Wednesday, August 02, 2006

Well, I did it!

I am a triathlete!

I can say that officially now. For the last twelve weeks I have been training for this thing but that's all it Now that I have finally completed my first event I can say that I am a triathlete, not just some guy that might at some point participate in a triathlon. And, yes I did go through with it despite the chest cold I am still dealing with. (Thanks for the concern from those that read, and sometimes comment (Joy;))

I can't say the race went off without a hitch though. At several points on the Saturday I didn't know if there was going to be a race at all. It all started when I woke up at about 5am to thunder and lightning over the lake, (I was staying up at the Breadner's place.) This made me a little down because I thought I might not be able to get over to the race site as I had to go by boat. It stopped when I got up though and even got sunny as I made my way to the event and started to get myself set up. About 15 minutes before the scheduled start however it started to rain again. They gathered us all together for the "pre-race" (like announcements) to say they think we are going to delay a little bit because of the fear of lightning. Right after he said that, there was a flash over the lake and huge CRACK of thunder. "Well that means at least an hour more delay."

They got us all back together again about an hour later and it was clearer, but there was still a lot of wind and the lifeguards weren't letting anyone back into the lake. I was really bummed because I was sure they were going to tell us that it was cancelled and sorry, see you next time. They gave us some options though. Option one was to run a 10K race right then. Option two was to run the sprint triathlon the next day while the Half Iron distance event was running. Option three was to do both. I chose number two. I did stick around for the 10K though. I helped at the aid station which was both the halfway and finish point, and got to chat with a few of the event organizers about the whole triathlon/duathlon scene.

So now Sunday was the day of the big race. The funny thing is I actually slept better Saturday night, and when I got to the event on Sunday morning, I was not nearly as nervous as the previous day because I felt like I had already been through all that first time build up and anticipation. I feel like I raced pretty well for my first time. I know I can do better and I know there were some factors that held me back this time but I am not making excuses because I know I can only go up. I set a goal for myself of 90 minutes. My finishing time was 1:29:59! Talk about cutting it close. If you look at the picture, you can see me desperately sprinting for the finish line before the clock rolled over to 1:30:00.

I'll relate one quick story where I lost a bit of time because it is actually a little comical. The transition between swim and bike (or T1) is probably the biggest change because you have to put on a shirt, shoes, helmet, sunglasses, etc. and then get your bike ready to run out to the "mount" line. One thing I noticed in the rules was that you had to display your race bib with your number on your front for at least the run. I figured it would be easiest to just put it on the shirt before the start of the race. Funny thing happens with safety pins in a stretchy shirt when you are trying to pull it over your wet body: they open up. So there I was struggling to pull the shirt down without stabbing myself, then doing up one pin only to have another one open up. I was actually laughing pretty hard and could get my helmet done up. I'm sure I looked quite the newbie.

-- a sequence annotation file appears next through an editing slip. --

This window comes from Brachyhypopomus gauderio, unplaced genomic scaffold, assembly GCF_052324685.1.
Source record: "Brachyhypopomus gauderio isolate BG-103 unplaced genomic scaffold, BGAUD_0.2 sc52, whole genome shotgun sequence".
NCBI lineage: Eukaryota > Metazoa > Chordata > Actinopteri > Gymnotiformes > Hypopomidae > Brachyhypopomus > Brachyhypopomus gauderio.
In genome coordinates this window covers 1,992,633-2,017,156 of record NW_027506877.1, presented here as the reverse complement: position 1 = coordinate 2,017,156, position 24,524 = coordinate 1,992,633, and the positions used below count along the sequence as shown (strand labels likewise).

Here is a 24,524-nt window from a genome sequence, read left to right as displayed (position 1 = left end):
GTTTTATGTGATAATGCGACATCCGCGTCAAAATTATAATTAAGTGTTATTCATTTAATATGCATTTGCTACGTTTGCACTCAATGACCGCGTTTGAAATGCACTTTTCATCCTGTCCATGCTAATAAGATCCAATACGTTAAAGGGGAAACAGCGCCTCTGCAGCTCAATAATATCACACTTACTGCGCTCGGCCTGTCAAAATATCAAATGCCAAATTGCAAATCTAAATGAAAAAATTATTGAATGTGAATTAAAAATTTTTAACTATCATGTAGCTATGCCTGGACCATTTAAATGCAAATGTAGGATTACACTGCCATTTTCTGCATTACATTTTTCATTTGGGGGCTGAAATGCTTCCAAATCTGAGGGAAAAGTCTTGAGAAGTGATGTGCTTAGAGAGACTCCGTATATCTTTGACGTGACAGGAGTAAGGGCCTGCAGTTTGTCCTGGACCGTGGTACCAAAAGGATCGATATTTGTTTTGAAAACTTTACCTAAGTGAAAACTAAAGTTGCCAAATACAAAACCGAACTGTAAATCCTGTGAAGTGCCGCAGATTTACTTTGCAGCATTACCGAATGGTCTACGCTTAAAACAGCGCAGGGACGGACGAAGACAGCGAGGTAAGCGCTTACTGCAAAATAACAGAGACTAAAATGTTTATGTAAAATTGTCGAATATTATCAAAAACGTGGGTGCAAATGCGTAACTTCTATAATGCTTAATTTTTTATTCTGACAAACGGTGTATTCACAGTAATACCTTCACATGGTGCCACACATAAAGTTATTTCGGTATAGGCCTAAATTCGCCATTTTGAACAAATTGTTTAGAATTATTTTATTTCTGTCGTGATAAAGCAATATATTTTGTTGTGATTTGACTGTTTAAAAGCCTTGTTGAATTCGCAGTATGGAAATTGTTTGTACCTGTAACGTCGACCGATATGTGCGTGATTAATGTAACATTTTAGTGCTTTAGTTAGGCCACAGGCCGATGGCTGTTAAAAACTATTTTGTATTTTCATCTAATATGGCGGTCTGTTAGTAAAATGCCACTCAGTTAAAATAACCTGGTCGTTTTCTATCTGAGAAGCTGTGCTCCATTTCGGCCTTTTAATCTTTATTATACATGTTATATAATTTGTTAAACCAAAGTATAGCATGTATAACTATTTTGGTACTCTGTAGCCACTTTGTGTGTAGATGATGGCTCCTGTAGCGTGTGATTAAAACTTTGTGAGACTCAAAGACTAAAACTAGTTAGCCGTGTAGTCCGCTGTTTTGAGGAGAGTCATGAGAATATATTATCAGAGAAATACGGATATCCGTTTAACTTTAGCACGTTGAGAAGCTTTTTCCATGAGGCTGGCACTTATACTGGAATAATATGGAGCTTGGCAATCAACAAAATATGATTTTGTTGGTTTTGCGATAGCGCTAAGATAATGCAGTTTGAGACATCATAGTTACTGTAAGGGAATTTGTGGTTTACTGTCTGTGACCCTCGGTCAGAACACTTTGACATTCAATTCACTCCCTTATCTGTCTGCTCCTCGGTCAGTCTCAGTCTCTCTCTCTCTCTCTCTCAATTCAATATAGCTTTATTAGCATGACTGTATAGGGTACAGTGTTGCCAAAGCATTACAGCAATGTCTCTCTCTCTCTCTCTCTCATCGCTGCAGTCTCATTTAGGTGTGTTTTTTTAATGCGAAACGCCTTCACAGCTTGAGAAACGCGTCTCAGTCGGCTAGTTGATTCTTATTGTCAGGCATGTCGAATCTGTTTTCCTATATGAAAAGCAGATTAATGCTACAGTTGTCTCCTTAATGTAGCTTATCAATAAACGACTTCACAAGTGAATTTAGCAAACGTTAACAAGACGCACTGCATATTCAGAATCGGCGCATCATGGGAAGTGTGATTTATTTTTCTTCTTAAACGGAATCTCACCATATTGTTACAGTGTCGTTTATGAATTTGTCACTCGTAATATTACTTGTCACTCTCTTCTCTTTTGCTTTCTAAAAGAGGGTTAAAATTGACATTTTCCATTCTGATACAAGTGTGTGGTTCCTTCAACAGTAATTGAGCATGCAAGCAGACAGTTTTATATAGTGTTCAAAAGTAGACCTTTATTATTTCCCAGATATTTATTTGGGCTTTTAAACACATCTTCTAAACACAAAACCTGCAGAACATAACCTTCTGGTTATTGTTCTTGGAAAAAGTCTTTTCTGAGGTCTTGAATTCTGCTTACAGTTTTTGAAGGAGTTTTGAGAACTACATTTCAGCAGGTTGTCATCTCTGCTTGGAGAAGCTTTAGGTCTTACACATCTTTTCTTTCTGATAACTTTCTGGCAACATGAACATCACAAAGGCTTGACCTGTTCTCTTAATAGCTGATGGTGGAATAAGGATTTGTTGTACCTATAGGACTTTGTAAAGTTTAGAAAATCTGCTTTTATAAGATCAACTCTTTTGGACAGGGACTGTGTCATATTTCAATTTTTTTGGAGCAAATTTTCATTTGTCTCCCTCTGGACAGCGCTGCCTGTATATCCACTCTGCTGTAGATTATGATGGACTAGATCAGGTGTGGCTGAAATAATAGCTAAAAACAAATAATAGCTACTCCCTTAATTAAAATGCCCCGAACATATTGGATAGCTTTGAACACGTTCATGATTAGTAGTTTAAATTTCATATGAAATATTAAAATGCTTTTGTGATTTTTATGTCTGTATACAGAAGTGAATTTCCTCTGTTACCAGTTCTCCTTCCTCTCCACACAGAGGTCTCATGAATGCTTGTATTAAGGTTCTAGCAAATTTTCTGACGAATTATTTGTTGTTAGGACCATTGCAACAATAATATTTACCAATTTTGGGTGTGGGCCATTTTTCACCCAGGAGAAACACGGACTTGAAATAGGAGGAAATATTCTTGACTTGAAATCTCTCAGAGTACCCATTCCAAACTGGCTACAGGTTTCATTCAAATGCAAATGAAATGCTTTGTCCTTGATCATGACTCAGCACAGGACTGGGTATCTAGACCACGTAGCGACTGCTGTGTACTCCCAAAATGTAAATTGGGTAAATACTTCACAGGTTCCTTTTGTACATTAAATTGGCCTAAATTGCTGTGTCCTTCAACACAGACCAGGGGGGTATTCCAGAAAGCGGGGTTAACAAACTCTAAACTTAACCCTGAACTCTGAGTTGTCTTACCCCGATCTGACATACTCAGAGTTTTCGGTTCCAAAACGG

Anyway, I guess the point is that I had a blast. The people were great, I got to meet some premiere athletes in the Half Iron distance event, and I proved to myself that I could do this. And, I discovered it's addictive. I can't wait until my next event!

See you all in Orillia!

All for now,

p.s. Blogger is stupid right now and I can't post the picture. Check later if you want to see my embarrassing finish line shot.


Blogger Joy said...

Hey, look, you placed 2nd in your class! That's pretty cool, especially considering that you were sick. Go Kef! You also finished the race, which apparently 64 of the 116 entrants did not (does "entrants" mean "people who were there at the start of the race" or "people who originally signed up but didn't necessarily show up on Sunday"?), and that, I think, is accomplishment enough, especially for the first time around; getting in under your set time despite illness is a bonus.

Orillia, hmm? That's pretty soon, but I guess you don't need the same kind of taper for a sprint triathlon as for longer running book says "Most runners can comfortably run a 10-K every couple of weeks." Listen to your body and see how the return to training goes...if it goes well, maybe we will drive up and see you race!

8/03/2006 10:12 AM  
Blogger Angel said...

I'm proud of ya! Completing a triathalon while fighting bronchitis is truly impressive. Can't wait to see you in Orillia. Jwe and I will be cheering you on!

8/06/2006 8:09 AM  
Anonymous Anonymous said...

Mad props and big ups! You're an inspiration to me and proof that the mind is the strongest muscle in the body!

See you on Wheaties boxes soon!


8/15/2006 10:18 PM  

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